At the end of July, in private closed-door discussions, donor countries reached an agreement on debt relief that will have massive implications for development aid. Spoiler alert: it’s bad news.
This deal could allow donors to artificially inflate their aid statistics, counting relief for loans that are not for development, and double counting aid money if they provide relief. This is an unfair change, particularly in the middle of a global pandemic when more aid — not double counted aid — is needed to tackle COVID-19 and its aftershocks. High-income countries have made promises to deliver aid, and they need to live up to those promises fairly and transparently.
Why was a deal needed?
Over the past several years, the Development Assistance Committee — a group of donor countries which define standards for foreign aid — has been working on updating several aspects of how aid is counted.
One major change is about how donors count loans as official development assistance (ODA). Because loans will eventually be paid back, donors cannot count the full amount of a loan as aid, but rather the concessional portion of the loan.
The details are somewhat complex but, in short, donor countries use a methodology to figure out how much the loan is actually worth today, looking at things like the terms of the loan, the interest rate, and crucially, the risk that the loan won’t actually be paid back in full.
When they agreed on this change in 2014, they also agreed that the way they count debt relief needed to change. Otherwise, they argued, they would end up double counting some of the money they provide. Which brings us to today…
New rules could allow donors to double count aid money
During the negotiations, one of the main questions donors grappled with was whether they can count debt relief — loans that are forgiven in a certain year — as new aid spending.
If we look only at the technical aspects of how loans are reported, the answer is no. The reporting methodology — appropriately called the “risk-adjusted grant equivalent” — already takes into account the risk of non-payment. That means that donors are counting a bit more of every loan at the time it is given as aid, in order to compensate for the fact that some loans will not be fully paid back.
So why would donors be allowed to count debt relief as aid?
In the recent agreement, donors argued that the risk-adjusted grant equivalents of loans “do not cover for ‘the cost of default,’” (sic) among other factors. Despite the fact that risk is already built into the initial loan value.
This is like your car insurance company saying that your premium covers the risk that you have an accident, but doesn’t cover any of the cost of repairing your car if you do have an accident.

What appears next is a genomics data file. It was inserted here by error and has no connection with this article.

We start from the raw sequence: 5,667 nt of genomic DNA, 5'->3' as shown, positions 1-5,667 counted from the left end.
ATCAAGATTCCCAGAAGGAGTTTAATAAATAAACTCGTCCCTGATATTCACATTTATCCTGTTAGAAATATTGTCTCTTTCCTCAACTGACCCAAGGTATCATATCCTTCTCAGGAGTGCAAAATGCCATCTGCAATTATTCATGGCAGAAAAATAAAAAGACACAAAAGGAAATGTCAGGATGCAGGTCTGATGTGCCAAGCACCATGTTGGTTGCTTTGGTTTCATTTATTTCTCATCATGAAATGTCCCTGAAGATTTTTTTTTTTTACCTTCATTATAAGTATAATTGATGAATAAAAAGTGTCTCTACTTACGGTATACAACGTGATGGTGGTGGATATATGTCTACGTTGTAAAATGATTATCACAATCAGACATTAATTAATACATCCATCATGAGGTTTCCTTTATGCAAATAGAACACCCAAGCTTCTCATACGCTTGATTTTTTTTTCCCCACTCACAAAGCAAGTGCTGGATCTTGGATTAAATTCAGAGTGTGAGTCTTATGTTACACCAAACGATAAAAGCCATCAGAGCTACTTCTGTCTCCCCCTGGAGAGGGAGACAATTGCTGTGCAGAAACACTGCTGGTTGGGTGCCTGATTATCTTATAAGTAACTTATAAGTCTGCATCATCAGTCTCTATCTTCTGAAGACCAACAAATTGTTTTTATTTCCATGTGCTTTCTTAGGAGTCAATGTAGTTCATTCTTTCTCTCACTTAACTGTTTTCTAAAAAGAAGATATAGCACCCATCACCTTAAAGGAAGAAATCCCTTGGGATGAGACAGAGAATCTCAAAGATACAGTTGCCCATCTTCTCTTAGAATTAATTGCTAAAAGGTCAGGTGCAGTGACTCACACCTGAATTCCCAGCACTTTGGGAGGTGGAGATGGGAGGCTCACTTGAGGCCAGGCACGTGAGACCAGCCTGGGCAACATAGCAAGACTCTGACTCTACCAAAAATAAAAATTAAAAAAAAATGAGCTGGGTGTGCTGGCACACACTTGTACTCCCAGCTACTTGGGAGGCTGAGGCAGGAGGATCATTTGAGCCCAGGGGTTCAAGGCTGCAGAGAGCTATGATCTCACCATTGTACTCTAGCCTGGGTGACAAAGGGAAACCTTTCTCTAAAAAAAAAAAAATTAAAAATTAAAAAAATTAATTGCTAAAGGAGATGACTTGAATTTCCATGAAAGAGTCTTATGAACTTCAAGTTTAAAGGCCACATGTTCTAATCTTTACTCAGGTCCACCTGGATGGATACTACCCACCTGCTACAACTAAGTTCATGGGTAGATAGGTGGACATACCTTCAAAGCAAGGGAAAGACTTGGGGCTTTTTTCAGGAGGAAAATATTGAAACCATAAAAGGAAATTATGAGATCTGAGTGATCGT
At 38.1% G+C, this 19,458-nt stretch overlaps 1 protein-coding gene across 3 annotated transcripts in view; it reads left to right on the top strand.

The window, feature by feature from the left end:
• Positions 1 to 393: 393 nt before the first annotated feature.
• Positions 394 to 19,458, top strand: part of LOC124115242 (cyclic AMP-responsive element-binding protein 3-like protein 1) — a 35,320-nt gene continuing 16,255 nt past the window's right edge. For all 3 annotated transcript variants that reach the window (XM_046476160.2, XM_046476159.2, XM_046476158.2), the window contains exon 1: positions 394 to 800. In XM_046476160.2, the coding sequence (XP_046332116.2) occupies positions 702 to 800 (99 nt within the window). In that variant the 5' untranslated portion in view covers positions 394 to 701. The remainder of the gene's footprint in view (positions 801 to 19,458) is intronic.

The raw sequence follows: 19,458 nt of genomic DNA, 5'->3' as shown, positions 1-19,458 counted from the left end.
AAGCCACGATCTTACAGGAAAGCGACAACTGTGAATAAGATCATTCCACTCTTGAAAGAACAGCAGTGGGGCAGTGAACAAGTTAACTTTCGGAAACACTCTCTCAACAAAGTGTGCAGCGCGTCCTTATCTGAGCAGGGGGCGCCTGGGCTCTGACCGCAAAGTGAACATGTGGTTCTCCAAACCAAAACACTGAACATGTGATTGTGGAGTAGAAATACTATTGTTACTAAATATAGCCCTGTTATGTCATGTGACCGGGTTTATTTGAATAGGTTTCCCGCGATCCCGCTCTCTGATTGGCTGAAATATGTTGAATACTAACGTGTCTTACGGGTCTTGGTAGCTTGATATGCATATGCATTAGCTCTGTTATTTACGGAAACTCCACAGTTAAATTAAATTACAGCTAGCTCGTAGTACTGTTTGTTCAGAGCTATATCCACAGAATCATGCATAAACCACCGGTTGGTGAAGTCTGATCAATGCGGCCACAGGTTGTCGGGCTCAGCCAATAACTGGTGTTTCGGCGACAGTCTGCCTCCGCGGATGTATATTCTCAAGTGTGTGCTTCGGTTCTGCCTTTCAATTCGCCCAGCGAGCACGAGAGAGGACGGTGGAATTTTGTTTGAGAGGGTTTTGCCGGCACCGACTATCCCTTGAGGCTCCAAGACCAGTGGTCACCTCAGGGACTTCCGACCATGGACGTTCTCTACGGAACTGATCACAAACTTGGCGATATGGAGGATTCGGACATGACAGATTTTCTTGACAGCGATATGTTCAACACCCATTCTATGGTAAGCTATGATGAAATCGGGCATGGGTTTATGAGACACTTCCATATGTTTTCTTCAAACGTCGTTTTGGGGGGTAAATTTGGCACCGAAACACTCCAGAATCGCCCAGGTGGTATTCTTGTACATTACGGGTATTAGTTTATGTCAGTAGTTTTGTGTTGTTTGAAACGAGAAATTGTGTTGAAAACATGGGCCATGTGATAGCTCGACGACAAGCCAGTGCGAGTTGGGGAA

This type of language and rationale are very surprising from an organisation that takes pride in its standards and statistics.
The new rules also allow donors to count loans that are not for development purposes
When times are particularly hard for countries — for example during a world pandemic — paying back some loans can become really difficult. In such cases, debt relief can be a very useful tool.
However, aid loans are not like other types of loans. They are meant to help countries invest in economic and social development. And compared to normal loans, from commercial banks for example, aid loans have better terms. That means more years to pay back, lower interest rates and so on.
While aid loans are not, in most circumstances, as good as grants, some donor countries use them in order to make larger sums of money available for international development. But these same donors also lend money for other non-development purposes at market-like terms.
If donor countries provide debt relief on non-aid loans, the new rules allow them to count that as aid. If loans were not for development purposes when they were first given, why should they be counted as aid when they’re forgiven?
Donor countries have made commitments to spend certain amounts on development, and only money spent on development should count against those commitments.
This deal could be better
This deal could be better in at least two important ways: First, only development loans should count as development aid.
And second, don’t give credit twice for the same thing. The decision to provide debt relief should be in response to need, not because of how much donors will be able to inflate aid numbers as a result.
This is only a fraction of what is in the agreement. But it makes one thing clear: the new rules are not a fair deal for developing countries, and it is not a wise move during a global pandemic, when more aid is needed than ever before.
A perfect solution that both incentivises debt relief and does not double count any aid money is probably not possible. But donors must do better — including by working with civil society organisations and developing countries — in order to strike a better, and more coherent, balance.